• kshama2001
    kshama2001 Posts: 26,140 Member
    My workouts are intense, but they are not the least bit fast-paced, in fact, the women racing around the weight machines crack me up.

    I don't like face-paced cardio either - I like a nice, long hike in the woods and despise the elliptical.

    Ask your doctor for a referral to a physical therapist who can design a program just for you.
  • Ready2Rock206
    Ready2Rock206 Posts: 9,489 Member
    Can you do water exercises? My mom uses a wheelchair but she loves doing water aerobics. Great workout. She wears a swim belt to help with flotation.
  • Shoelips33
    Shoelips33 Posts: 8 Member
    Hi there. I too have limited mobility and have undergone surgeries, setbacks and challenges. I agree with the previous posts but also suggest that you listen to your doctor and physical therapists. Be kind, gentle and understanding with yourself. Your body transformation will take time. Once you accept this piece and the ups and downs that come with this reality, you can then dive right in. Set out some easily accomplished goals... like adding 10 min of exercise or stretching to your daily routine. There are great videos out there on YouTube or on DVD on chair exercises or gentle yoga for those who have limited mobility. Remember....you can do this!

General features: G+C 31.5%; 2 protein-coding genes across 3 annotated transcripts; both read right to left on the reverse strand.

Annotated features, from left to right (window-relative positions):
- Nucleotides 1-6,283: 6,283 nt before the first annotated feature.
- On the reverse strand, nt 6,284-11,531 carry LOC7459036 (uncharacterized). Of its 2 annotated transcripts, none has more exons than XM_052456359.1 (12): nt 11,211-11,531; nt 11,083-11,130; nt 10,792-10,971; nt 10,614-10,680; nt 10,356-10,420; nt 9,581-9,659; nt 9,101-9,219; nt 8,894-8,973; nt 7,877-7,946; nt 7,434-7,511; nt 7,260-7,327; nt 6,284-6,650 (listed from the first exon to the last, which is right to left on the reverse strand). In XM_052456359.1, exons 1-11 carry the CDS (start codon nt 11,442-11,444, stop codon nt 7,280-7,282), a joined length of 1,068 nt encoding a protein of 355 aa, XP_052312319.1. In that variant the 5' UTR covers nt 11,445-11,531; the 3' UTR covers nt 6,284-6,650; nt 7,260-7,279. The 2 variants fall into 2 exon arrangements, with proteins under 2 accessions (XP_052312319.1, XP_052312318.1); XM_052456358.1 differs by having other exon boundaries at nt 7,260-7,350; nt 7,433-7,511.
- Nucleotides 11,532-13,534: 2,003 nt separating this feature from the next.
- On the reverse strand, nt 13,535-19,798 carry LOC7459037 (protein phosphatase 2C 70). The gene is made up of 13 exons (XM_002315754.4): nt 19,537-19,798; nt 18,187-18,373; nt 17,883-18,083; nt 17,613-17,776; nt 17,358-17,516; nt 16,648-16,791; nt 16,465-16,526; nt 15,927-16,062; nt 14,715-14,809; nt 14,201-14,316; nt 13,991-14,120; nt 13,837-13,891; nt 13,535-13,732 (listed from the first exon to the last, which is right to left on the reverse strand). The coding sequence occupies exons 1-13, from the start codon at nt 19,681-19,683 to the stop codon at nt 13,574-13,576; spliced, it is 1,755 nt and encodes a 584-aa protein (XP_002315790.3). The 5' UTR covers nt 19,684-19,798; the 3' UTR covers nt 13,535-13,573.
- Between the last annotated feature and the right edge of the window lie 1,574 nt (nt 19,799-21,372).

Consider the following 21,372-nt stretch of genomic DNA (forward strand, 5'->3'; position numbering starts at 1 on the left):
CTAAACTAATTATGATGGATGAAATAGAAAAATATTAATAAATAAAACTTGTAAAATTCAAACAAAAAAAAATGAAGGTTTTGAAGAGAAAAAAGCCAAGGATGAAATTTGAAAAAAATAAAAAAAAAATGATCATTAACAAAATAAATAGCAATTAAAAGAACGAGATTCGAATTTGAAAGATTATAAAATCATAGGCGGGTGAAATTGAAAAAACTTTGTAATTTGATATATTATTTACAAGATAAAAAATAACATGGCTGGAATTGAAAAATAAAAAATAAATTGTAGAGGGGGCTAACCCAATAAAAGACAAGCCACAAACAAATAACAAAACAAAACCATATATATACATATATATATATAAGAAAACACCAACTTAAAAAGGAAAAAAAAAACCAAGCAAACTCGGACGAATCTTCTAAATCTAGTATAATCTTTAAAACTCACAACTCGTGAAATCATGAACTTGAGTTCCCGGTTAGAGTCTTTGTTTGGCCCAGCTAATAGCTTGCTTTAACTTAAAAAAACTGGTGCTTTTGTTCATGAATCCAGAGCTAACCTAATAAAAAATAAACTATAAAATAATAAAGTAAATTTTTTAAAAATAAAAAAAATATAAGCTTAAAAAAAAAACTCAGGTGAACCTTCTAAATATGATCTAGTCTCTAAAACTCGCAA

• rosebarnalice
    rosebarnalice Posts: 3,494 Member
    Can you do water exercises? My mom uses a wheelchair but she loves doing water aerobics. Great workout. She wears a swim belt to help with flotation.

    I was going to suggest swimming or water aerobics myself. There are SO many different exercises that you can do and the bouyancy is wonderful for all sorts of range of motion with out impact sorts of movements. I credit the therapy pool for my mother's amazing recovery after a stroke that left her paralyzed on her entire left side, and for my own recovery after ankle replacement surgery.

    My local YMCA has both a full lap pool and a smaller (and warmer) therapy pool and water aerobics classes, and in both my case and my mother's, our physical therapists gave us complete "prescriptions" for workouts targeted for our specific needs that we could do on our own in the pool.
  • TeaBea
    TeaBea Posts: 14,517 Member
    Would seated workouts work for you?